Interesting research study on the learning dynamics of how combat athletes develop their skill in perception of striking efficiency and effectiveness.

The two items that stand out in this study is the criteria for movement preference and procedure for optimum development of strategic positioning.

The individual perception of effectiveness of the available strikes was the dominant criteria for technique selection within the temporal (as in time and spacial determinants) coupling and these discoveries and decisions led to a measurable improvement of skill. That means that each fighter develops their own unique preference of strikes for each range based upon their experience and understanding that they develop in practice and competition. Essentially, this outlines that each fighter is most effective by experimenting and challenging themselves to develop their own personal attributes over utilizing a generic style or system of fighting.

Skill is best developed with a progressive strategy utilizing a progression of fundamentally appropriate activities to help a person overcome their skill performance deficits and increase performance capabilities. Training can be maximized by using Gentile’s Taxonomy of Motor Skill to assist in assessing the athletes and designing an appropriate strategy to each practice. This system is progressive in nature and can be used by coaches to determine the current skill level of an athlete and then identify the next step in their training.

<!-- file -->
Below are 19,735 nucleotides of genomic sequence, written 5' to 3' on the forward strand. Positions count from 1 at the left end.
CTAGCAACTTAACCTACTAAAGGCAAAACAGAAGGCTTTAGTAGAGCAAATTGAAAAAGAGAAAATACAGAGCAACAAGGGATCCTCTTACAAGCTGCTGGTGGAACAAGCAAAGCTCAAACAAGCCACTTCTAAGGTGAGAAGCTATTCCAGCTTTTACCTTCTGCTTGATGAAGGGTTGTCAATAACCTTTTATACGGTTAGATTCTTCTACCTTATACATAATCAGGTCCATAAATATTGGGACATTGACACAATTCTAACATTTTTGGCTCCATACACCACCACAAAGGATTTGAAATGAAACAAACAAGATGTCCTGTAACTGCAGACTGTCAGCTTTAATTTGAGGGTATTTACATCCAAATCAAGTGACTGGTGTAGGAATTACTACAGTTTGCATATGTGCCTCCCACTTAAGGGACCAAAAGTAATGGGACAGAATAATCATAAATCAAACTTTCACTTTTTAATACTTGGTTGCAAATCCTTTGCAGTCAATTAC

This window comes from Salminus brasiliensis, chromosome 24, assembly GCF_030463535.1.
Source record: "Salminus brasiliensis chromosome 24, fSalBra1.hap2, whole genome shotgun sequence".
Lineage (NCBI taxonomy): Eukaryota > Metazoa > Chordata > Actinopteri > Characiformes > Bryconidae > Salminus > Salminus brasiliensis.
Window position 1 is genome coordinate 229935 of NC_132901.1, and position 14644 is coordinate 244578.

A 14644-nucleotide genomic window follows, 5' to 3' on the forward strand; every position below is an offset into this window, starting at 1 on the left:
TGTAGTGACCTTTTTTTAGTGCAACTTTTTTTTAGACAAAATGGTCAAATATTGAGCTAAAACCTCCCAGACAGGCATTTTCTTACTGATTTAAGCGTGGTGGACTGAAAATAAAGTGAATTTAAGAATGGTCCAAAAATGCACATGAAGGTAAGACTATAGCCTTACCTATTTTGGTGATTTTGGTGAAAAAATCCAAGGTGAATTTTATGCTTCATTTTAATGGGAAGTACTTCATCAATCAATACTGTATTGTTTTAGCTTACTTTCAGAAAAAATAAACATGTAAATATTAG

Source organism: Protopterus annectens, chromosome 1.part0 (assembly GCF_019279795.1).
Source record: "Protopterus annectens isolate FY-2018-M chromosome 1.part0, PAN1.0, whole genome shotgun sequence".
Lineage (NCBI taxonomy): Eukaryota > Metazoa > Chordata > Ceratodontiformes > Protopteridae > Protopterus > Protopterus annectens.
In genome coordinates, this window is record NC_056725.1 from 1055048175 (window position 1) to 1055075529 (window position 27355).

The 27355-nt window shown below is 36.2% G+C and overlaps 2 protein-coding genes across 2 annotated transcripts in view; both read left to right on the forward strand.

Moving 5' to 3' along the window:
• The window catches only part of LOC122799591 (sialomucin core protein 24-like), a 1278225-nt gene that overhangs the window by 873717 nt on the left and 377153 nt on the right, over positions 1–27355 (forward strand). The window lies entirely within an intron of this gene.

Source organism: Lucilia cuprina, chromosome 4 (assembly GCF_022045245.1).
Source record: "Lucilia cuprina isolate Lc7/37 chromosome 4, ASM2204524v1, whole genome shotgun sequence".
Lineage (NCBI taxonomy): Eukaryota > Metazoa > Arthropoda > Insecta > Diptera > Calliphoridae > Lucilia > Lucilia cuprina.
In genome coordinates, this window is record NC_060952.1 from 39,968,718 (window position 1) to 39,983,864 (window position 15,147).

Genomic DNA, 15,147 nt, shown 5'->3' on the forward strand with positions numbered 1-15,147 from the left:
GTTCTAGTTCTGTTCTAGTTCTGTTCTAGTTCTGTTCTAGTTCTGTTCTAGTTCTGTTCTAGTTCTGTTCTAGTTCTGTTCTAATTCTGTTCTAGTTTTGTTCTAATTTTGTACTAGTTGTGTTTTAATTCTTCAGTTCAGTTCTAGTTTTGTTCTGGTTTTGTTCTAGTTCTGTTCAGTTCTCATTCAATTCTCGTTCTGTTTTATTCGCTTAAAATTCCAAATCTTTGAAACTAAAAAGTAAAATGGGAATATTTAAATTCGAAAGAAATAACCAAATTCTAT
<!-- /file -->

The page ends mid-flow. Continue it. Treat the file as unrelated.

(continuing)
This progression of technical ability begins with limited variability (such as drilling technics while stationary by yourself) and progresses to implementation of open skill tasks with intertrial variability (sparring). Applying practice strategy that emphasizes learning in which trainees would themselves explore, discover and thus adapt to the information proved to be more effective in obtaining mastery than verbal or demonstration teaching methods. This validates a teaching model that relies heavy on drilling to establish foundational proficiency of technique; then once a base level of competency has been established, situational sparring is introduced to fine tune movement patterns and develop temporal understanding; finally, sparring exercises are utilized to refine overall fighting competency.

Hristovski, R., Davids, K., Araujo, D., & Button, C. (2006) How boxers decide to punch a target: Emergent behavior in nonlinear dynamical movement systems. Journal of sports science and medicine, 5, 60-73.